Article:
This article was originally published by Radio Free Europe/Radio Liberty and is reprinted with permission.
The Taliban has broken off talks with the Afghan government on a prisoner exchange, a main step in peace talks being brokered by the United States.
Suhail Shaheen, a spokesman for the Taliban’s political office in Qatar, tweeted on April 7 that a technical team would not participate in “fruitless meetings.”
Shaheen blamed the administration of Afghan President Ashraf Ghani for delaying the prisoner release “under one pretext or another.”
Javid Faisal, a spokesman for the Afghan National Security Council in Kabul, called on the Taliban not to “sabotage the process by making excuses.”
The two sides had been holding talks in Kabul since last week to try to finalize the prisoner swap originally set to happen by March 10.
Afghan government officials have said the Taliban was demanding the release of senior commanders involved in some of the most violent attacks in recent years.
The suspension of the talks could lead to an escalation of violence, which in turn could threaten the plan to withdraw U.S. troops under a pact signed by the United States and the Taliban in the Qatari capital, Doha, on February 29.
Ghani’s adviser Waheed Omar said Kabul considers the release of the prisoners to be part of wider negotiations.
The government would not agree to release Taliban prisoners “until the Taliban take a step forward,” Omar told reporters.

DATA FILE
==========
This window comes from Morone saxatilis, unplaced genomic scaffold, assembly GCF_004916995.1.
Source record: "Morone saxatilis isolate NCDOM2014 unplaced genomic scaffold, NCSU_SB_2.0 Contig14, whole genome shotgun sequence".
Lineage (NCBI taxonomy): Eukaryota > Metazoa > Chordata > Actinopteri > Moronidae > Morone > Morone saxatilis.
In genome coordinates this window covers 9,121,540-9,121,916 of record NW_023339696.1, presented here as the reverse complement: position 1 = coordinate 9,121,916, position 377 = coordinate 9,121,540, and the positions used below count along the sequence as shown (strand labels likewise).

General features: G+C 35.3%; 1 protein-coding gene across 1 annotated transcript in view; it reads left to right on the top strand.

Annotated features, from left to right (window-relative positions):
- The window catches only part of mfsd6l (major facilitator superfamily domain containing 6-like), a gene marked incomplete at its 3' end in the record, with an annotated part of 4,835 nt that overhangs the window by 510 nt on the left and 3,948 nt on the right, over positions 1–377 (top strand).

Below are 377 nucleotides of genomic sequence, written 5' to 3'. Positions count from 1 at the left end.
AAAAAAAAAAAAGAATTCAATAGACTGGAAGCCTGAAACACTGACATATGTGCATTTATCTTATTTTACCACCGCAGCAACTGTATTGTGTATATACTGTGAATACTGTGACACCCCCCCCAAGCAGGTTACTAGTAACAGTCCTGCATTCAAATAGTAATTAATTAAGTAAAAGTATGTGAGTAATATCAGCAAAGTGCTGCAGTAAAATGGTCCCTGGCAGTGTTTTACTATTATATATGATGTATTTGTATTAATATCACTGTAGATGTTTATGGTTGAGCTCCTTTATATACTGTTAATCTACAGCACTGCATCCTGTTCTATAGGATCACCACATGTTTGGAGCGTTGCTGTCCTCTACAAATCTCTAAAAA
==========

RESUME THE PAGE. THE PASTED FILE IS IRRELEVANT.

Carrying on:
Afghan government officials have said the Taliban were demanding the release of senior commanders involved in some of the most violent attacks in recent years.
The Doha deal calls for the Afghan government to release 5,000 Taliban fighters as a confidence-building measure ahead of formal peace talks aimed at ending the 18-year conflict.
The Taliban has vowed to release some 1,000 Afghan government troops and civilian workers it is holding.
The U.S.-led international forces are to withdraw in exchange for Taliban security guarantees, but peace hinges on talks between the Afghan government and the militants.
On April 5, the Taliban claimed they had reduced their attacks compared with last year and warned that continued violations of the terms of the Doha deal by the United States and the Afghan government would create “an atmosphere of mistrust” that would “damage the agreements” and “increase the level of fighting.”
A U.S. military spokesman rejected the militants’ accusations as “baseless.”
The peace talks have also been jeopardized by political infighting in Afghanistan, between Ghani and his opponent, Abdullah Abdullah.
Last week, after Ghani announced his 21-member team to negotiate peace with the Taliban, Abdullah rejected it as not inclusive enough.
In Washington, U.S. Secretary of State Mike Pompeo said that the U.S. administration hoped that Ghani and Abdullah would work out their differences.